In a world where people elect to carry computers (cell phones) there is much data to be collected about the physical location of phones, their relative speed, the accelerometer information (how is the phone moving in space), among other sensor inputs. People elect to use these devices to store biometric data as well, meaning that all of these ambient inputs also provide a world of information for interface with virtual worlds. What the challenge is with these other interfaces is that they are not so neatly intention driven.
There will be much change in the world of alternative interfaces. It is important to keep in mind that the change here is likely limited by the capacity for input into the human as well as the interposition of semiotic code relationships. This returns to the metaphor of the enfolding of the virtual: it is not simply finding a way to get thoughts into or out of a person, but that the ways that those thoughts refer to each other and others held by other people is an equal dimension of the experience of that which is virtual.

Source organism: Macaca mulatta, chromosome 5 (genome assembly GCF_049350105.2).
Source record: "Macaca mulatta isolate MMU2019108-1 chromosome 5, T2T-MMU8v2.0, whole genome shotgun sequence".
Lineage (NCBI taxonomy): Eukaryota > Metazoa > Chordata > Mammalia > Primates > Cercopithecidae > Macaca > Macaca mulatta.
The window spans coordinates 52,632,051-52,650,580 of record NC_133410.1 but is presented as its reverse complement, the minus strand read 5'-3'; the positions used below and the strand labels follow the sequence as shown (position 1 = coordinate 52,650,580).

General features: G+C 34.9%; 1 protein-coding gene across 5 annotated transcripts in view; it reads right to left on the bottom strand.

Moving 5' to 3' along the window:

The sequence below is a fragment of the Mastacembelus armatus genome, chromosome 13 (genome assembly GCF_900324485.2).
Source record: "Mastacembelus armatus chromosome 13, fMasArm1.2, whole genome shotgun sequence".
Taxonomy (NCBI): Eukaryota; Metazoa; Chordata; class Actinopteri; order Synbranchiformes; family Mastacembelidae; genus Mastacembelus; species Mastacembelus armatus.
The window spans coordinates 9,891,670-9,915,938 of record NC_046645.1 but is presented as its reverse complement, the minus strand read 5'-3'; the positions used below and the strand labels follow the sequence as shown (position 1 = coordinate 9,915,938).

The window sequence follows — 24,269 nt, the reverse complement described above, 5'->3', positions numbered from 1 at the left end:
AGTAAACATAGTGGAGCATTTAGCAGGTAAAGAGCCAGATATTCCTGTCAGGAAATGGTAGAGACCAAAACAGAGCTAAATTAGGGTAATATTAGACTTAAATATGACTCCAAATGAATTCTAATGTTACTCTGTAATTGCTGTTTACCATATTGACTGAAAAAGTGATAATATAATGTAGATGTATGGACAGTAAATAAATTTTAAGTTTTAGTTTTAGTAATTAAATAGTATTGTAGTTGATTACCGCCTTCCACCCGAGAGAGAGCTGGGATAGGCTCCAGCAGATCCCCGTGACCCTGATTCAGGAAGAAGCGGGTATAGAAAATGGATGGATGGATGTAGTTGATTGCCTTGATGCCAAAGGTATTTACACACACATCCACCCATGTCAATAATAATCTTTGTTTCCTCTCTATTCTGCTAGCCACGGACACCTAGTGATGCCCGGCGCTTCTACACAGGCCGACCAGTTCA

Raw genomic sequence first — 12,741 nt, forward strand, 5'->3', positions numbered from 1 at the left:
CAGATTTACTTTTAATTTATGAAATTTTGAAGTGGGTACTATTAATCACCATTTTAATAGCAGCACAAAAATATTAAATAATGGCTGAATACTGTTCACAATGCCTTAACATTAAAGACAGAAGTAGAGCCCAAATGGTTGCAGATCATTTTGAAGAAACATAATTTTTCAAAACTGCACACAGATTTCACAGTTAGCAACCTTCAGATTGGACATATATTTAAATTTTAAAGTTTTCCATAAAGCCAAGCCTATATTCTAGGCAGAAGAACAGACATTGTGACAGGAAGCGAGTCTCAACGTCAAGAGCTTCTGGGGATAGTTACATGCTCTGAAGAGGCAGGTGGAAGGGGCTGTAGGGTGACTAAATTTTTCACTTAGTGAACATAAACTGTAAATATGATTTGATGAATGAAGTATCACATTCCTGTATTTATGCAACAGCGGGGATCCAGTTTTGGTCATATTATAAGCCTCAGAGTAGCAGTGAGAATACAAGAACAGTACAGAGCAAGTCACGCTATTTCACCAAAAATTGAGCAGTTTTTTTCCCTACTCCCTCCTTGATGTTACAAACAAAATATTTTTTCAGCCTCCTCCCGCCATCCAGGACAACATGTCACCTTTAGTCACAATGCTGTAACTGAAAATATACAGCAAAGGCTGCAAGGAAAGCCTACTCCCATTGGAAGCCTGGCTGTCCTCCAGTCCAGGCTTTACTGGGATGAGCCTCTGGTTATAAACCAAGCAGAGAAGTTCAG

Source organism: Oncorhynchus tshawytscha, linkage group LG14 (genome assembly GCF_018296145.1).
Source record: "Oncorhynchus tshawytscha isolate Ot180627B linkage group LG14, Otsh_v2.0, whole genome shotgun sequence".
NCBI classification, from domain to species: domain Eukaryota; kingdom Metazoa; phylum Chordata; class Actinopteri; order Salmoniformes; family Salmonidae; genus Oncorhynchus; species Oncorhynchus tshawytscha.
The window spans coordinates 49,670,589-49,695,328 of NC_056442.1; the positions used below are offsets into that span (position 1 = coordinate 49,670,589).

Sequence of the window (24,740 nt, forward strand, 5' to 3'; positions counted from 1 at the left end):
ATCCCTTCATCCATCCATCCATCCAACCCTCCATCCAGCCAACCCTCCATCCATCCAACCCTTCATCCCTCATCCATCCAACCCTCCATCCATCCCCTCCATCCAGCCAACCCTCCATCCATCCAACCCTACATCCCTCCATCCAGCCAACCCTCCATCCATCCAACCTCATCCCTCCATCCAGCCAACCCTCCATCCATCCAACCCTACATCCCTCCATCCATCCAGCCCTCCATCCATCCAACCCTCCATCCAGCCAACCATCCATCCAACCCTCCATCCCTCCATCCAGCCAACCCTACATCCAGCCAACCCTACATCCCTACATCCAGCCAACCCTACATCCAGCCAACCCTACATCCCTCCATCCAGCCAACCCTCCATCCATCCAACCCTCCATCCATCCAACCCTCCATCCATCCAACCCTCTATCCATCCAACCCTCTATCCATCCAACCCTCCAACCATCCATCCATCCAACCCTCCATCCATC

Game theory has offered an important set of conceptual tools for the analysis of complex iterative systems. What does that mean? Games are important because they have multiple turns, and within those turns, the players consider the actions that others may take, in the context of multiple constraints, mechanisms, and story elements, crafting provisional strategies to reach victory or defeat.